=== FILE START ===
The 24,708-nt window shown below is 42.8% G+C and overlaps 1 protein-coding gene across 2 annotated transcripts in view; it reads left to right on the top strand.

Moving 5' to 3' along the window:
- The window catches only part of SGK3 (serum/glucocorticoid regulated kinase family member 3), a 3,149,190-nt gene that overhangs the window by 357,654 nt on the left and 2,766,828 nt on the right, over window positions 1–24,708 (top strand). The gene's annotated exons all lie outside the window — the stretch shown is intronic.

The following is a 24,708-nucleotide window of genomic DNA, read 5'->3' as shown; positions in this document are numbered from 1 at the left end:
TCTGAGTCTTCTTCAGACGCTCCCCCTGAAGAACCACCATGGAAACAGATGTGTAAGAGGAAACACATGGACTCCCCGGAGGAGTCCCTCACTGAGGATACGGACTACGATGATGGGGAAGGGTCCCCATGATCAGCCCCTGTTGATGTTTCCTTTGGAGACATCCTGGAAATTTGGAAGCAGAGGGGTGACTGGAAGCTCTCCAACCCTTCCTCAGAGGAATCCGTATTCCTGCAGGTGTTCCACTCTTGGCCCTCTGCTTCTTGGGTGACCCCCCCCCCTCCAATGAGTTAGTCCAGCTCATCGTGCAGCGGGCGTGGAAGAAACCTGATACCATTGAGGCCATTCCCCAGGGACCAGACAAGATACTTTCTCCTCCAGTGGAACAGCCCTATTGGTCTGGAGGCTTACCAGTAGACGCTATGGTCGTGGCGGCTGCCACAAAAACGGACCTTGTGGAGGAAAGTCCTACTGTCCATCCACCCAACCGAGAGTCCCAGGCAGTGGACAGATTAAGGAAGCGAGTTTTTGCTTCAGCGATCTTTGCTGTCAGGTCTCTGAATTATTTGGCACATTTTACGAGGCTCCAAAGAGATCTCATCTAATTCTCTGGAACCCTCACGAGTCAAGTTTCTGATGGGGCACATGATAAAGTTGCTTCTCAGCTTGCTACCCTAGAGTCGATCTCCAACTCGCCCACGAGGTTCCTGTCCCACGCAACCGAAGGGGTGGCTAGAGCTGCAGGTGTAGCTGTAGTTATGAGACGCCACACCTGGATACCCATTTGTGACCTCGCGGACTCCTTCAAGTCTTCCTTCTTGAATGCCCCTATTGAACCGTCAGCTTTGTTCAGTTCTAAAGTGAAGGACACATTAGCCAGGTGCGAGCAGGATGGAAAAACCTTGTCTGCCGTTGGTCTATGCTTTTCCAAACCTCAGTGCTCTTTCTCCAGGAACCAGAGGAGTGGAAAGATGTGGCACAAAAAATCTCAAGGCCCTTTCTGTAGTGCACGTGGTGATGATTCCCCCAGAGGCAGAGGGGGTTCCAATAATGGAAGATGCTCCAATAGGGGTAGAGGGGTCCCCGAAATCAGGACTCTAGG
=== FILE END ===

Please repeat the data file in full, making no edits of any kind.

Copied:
The 24,708-nt window shown below is 42.8% G+C and overlaps 1 protein-coding gene across 2 annotated transcripts in view; it reads left to right on the top strand.

Moving 5' to 3' along the window:
- The window catches only part of SGK3 (serum/glucocorticoid regulated kinase family member 3), a 3,149,190-nt gene that overhangs the window by 357,654 nt on the left and 2,766,828 nt on the right, over window positions 1–24,708 (top strand). The gene's annotated exons all lie outside the window — the stretch shown is intronic.

The following is a 24,708-nucleotide window of genomic DNA, read 5'->3' as shown; positions in this document are numbered from 1 at the left end:
TCTGAGTCTTCTTCAGACGCTCCCCCTGAAGAACCACCATGGAAACAGATGTGTAAGAGGAAACACATGGACTCCCCGGAGGAGTCCCTCACTGAGGATACGGACTACGATGATGGGGAAGGGTCCCCATGATCAGCCCCTGTTGATGTTTCCTTTGGAGACATCCTGGAAATTTGGAAGCAGAGGGGTGACTGGAAGCTCTCCAACCCTTCCTCAGAGGAATCCGTATTCCTGCAGGTGTTCCACTCTTGGCCCTCTGCTTCTTGGGTGACCCCCCCCCCTCCAATGAGTTAGTCCAGCTCATCGTGCAGCGGGCGTGGAAGAAACCTGATACCATTGAGGCCATTCCCCAGGGACCAGACAAGATACTTTCTCCTCCAGTGGAACAGCCCTATTGGTCTGGAGGCTTACCAGTAGACGCTATGGTCGTGGCGGCTGCCACAAAAACGGACCTTGTGGAGGAAAGTCCTACTGTCCATCCACCCAACCGAGAGTCCCAGGCAGTGGACAGATTAAGGAAGCGAGTTTTTGCTTCAGCGATCTTTGCTGTCAGGTCTCTGAATTATTTGGCACATTTTACGAGGCTCCAAAGAGATCTCATCTAATTCTCTGGAACCCTCACGAGTCAAGTTTCTGATGGGGCACATGATAAAGTTGCTTCTCAGCTTGCTACCCTAGAGTCGATCTCCAACTCGCCCACGAGGTTCCTGTCCCACGCAACCGAAGGGGTGGCTAGAGCTGCAGGTGTAGCTGTAGTTATGAGACGCCACACCTGGATACCCATTTGTGACCTCGCGGACTCCTTCAAGTCTTCCTTCTTGAATGCCCCTATTGAACCGTCAGCTTTGTTCAGTTCTAAAGTGAAGGACACATTAGCCAGGTGCGAGCAGGATGGAAAAACCTTGTCTGCCGTTGGTCTATGCTTTTCCAAACCTCAGTGCTCTTTCTCCAGGAACCAGAGGAGTGGAAAGATGTGGCACAAAAAATCTCAAGGCCCTTTCTGTAGTGCACGTGGTGATGATTCCCCCAGAGGCAGAGGGGGTTCCAATAATGGAAGATGCTCCAATAGGGGTAGAGGGGTCCCCGAAATCAGGACTCTAGG